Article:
Today's Mortgage Rates Near Certain to Rise
The San Francisco Chronicle ran a report Monday, February 15, 2010, that contained bad news for those who think they should wait a while before buying a home or refinancing. Right now, America is enjoying something close to the lowest mortgage rates ever. But that is likely to change within months.
The Chronicle piece included interviews with five mortgage loan experts and economists, and every one of them predicted that rates will rise during 2010. Of the four who forecast a figure, one expected them to reach 5.5%, one thought 5.75%, one believed they'd get to 6%, and the last said that he was anticipating anything between 6% and 7%.
Lowest Mortgage Rates Make a Big Difference
Let's see what sort of difference a mortgage loan rate hike to 7% would make. Suppose you were to request a mortgage quote today for a $250,000, 30-year, fixed-rate mortgage at 5%. According to the shoprate.com mortgage calculator you'd pay $1,342.05 a month. Increase the rate to 7% for exactly the same home loan, and the monthly payment shoots up to $1,663.26. That's an additional $321.21 a month--every month.
But the figures are even more staggering if you see what difference that extra 2% makes over the lifetime of the mortgage loan. Instead of repaying $483,139 for a 5% loan, you'd have to pay a staggering $598,772. That's over $115,000 more.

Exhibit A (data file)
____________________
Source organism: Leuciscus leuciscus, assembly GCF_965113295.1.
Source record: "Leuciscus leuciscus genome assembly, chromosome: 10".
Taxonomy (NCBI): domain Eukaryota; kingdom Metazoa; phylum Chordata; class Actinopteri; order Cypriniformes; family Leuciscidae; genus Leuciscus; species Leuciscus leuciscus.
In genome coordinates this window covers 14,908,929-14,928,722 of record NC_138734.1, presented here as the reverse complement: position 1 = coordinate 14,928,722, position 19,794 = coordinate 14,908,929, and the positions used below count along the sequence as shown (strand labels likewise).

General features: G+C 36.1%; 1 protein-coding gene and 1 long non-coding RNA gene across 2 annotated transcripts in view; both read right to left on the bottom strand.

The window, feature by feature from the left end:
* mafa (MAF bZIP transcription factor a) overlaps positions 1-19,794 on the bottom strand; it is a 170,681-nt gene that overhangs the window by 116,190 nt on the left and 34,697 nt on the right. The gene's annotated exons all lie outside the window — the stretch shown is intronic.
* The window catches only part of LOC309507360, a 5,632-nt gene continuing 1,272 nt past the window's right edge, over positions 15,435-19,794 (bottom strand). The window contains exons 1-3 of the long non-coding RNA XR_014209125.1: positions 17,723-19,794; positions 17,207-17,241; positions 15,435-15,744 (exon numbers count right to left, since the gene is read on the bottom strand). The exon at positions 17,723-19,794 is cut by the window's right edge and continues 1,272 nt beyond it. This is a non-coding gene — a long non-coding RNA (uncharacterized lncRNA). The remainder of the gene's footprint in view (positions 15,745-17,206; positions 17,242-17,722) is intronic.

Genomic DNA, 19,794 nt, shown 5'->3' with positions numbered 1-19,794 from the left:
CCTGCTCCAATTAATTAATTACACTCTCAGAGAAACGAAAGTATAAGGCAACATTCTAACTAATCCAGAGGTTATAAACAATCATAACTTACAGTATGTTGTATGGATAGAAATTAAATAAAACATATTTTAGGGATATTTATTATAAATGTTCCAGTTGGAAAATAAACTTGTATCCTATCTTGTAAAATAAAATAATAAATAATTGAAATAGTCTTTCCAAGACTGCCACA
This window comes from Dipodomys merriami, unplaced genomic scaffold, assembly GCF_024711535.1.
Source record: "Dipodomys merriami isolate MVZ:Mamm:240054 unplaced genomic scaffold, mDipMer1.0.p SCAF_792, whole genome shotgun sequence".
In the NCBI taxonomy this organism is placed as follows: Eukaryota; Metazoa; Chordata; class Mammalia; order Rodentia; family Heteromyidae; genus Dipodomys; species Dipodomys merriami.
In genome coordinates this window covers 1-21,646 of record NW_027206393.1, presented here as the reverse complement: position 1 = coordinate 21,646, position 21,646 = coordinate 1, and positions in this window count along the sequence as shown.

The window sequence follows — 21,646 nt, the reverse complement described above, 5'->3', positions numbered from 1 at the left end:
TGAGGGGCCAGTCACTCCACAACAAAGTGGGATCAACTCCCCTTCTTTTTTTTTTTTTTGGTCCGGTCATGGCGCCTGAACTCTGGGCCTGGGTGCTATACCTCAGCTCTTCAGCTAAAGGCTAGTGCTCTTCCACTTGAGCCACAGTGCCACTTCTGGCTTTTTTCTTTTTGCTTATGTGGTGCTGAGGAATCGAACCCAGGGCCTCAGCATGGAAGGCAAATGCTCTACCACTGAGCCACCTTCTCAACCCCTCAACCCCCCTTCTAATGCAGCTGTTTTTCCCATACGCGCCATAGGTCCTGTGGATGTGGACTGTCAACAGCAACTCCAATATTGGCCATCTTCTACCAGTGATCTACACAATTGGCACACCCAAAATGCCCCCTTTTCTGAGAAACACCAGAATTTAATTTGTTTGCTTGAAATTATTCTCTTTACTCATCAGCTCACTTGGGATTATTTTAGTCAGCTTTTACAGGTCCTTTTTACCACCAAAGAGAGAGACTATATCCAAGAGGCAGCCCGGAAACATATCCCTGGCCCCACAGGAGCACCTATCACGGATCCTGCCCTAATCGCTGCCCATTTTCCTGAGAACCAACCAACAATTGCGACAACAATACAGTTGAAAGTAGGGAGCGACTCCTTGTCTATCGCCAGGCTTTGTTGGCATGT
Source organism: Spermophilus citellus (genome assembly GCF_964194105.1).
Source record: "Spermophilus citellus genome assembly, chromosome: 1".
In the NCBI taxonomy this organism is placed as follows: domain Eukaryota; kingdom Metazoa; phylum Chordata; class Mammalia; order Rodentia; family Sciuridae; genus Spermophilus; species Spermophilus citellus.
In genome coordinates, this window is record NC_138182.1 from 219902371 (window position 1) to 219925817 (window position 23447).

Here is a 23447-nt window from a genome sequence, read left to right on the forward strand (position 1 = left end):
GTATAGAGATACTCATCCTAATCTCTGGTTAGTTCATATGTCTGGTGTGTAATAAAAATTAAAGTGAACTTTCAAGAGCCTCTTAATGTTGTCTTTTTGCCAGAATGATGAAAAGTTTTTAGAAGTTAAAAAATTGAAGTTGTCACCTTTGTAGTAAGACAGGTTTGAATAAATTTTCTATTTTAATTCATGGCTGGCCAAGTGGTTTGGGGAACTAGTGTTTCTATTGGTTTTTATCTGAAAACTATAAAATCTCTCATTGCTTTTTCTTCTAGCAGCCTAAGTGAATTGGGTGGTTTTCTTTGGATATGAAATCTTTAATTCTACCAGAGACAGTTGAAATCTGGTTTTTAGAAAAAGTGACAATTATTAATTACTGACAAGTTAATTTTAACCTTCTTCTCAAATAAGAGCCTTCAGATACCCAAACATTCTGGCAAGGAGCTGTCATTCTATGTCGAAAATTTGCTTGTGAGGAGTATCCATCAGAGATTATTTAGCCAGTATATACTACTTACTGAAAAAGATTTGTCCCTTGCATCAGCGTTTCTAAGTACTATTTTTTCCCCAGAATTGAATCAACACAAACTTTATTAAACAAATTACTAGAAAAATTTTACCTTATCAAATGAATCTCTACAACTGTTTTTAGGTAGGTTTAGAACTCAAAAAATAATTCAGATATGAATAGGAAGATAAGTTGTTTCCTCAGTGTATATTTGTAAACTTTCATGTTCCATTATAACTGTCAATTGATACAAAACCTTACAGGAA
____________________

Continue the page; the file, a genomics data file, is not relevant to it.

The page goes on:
Just imagine what you could do with that.
Real Estate Prices Another Factor
Of course, you may be tempted to hang on before buying a home because you expect residential real estate prices to drop even further. Perhaps you calculate that current mortgage rates will rise by only half a percent or so, and that that will be offset by those cheaper house prices.
Well, you could turn out to be right. Just yesterday, TransUnion, a company specializing in credit and information management, reported: "...mortgage loan delinquency (the ratio of borrowers 60 or more days past due) increased for the 12th straight quarter, hitting an all-time national average high of 6.89 percent for the fourth quarter of 2009."
And that's bound to have a depressing effect on house prices, isn't it?
House Prices Stabilizing?
Well, not necessarily as great an effect as you may think. FJ Guarrera, vice president of TransUnion's financial services business unit, pointed out:
It is good news that, while the median price of existing single family homes dropped almost seven percent between the third and fourth quarters of 2008, it dropped only 0.4 percent between the third and fourth quarters of 2009.
True, he went on to say that there was a long way to go before prices begin to rise nationally. But gambling on further substantial falls may prove unwise.
Mortgage Quote Now?
If you've been delaying buying a home or refinancing because you've been hoping for even lower mortgage loan rates and house prices, you may well conclude that things aren't going to get much better--and may well get worse--than they are now. If so, get a competitive mortgage quote today.